Deconstructing Temperature Gradients across Fluid Interfaces: The Structural Origin of the Thermal Resistance of Liquid-Vapor Interfaces

J Muscatello and E Chacon and P Tarazona and F Bresme, PHYSICAL REVIEW LETTERS, 119, 045901 (2017).

DOI: 10.1103/PhysRevLett.119.045901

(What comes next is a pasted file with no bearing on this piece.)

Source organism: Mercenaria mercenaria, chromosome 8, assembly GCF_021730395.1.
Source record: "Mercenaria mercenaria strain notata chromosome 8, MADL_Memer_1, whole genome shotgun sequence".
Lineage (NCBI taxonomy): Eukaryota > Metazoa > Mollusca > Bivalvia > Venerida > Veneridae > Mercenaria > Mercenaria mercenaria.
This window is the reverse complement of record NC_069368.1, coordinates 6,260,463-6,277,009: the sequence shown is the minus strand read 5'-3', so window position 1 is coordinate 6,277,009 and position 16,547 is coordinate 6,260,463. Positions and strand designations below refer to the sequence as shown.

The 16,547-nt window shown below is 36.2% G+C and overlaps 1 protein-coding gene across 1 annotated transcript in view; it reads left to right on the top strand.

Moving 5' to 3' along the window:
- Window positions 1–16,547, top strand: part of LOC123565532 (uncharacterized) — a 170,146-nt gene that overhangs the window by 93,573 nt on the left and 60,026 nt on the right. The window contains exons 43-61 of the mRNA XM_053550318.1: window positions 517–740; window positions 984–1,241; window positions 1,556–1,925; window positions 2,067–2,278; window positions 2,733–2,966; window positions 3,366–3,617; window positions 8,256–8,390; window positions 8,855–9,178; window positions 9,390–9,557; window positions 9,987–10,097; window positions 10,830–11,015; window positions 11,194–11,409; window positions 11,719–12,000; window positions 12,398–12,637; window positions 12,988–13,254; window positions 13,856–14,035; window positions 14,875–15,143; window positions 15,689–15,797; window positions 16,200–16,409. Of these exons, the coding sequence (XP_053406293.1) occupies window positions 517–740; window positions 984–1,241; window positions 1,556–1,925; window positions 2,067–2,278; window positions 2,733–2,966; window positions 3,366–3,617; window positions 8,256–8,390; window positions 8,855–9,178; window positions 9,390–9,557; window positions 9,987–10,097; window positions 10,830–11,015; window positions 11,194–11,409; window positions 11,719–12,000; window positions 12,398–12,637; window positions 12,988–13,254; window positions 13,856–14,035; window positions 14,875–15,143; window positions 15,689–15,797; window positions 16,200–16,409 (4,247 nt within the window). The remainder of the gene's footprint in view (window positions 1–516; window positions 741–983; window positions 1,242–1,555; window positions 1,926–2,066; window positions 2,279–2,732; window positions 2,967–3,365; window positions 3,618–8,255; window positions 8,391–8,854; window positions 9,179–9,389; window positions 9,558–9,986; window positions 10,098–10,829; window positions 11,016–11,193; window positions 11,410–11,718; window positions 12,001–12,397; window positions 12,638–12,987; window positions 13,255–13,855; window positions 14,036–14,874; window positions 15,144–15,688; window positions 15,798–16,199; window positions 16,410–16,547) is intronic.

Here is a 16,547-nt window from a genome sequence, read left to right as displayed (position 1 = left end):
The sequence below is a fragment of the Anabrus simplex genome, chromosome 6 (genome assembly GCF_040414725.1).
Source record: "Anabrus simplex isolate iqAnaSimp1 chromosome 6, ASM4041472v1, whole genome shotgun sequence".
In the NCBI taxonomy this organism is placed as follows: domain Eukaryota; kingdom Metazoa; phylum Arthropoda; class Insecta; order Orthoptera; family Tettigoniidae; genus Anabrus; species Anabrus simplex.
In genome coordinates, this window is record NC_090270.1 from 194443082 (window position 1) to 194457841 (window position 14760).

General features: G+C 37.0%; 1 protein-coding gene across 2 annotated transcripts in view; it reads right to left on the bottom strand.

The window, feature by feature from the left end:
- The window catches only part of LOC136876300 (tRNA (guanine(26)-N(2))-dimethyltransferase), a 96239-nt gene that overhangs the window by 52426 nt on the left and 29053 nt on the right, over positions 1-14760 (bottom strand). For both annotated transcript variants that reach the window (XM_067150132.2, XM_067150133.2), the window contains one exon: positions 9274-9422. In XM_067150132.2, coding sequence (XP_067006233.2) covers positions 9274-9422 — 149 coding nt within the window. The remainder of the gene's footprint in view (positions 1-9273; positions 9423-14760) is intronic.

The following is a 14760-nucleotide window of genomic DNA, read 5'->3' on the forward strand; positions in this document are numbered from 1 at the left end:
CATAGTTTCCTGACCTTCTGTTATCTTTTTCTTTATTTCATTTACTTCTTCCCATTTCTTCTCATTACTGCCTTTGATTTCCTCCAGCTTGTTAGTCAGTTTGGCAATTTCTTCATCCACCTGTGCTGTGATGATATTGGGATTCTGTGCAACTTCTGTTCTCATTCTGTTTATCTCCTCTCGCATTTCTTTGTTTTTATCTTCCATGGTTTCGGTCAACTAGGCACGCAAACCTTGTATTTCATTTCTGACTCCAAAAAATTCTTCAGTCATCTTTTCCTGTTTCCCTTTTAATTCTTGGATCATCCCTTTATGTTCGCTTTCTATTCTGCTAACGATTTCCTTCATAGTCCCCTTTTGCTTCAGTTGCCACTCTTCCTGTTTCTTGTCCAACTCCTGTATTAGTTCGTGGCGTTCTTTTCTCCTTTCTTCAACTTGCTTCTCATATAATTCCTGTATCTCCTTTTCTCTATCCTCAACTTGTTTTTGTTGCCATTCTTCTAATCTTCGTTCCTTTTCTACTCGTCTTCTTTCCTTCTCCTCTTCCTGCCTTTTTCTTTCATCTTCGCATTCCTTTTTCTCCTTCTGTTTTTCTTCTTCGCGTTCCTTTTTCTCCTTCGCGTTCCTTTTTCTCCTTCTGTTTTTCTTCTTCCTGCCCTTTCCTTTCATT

The interfacial thermal resistance determines condensation-evaporation processes and thermal transport across material-fluid interfaces. Despite its importance in transport processes, the interfacial structure responsible for the thermal resistance is still unknown. By combining nonequilibrium molecular dynamics simulations and interfacial analyses that remove the interfacial thermal fluctuations we show that the thermal resistance of liquid-vapor interfaces is connected to a low density fluid layer that is adsorbed at the liquid surface. This thermal resistance layer (TRL) defines the boundary where the thermal transport mechanism changes from that of gases (ballistic) to that characteristic of dense liquids, dominated by frequent particle collisions involving very short mean free paths. We show that the thermal conductance is proportional to the number of atoms adsorbed in the TRL, and hence we explain the structural origin of the thermal resistance in liquid-vapor interfaces.

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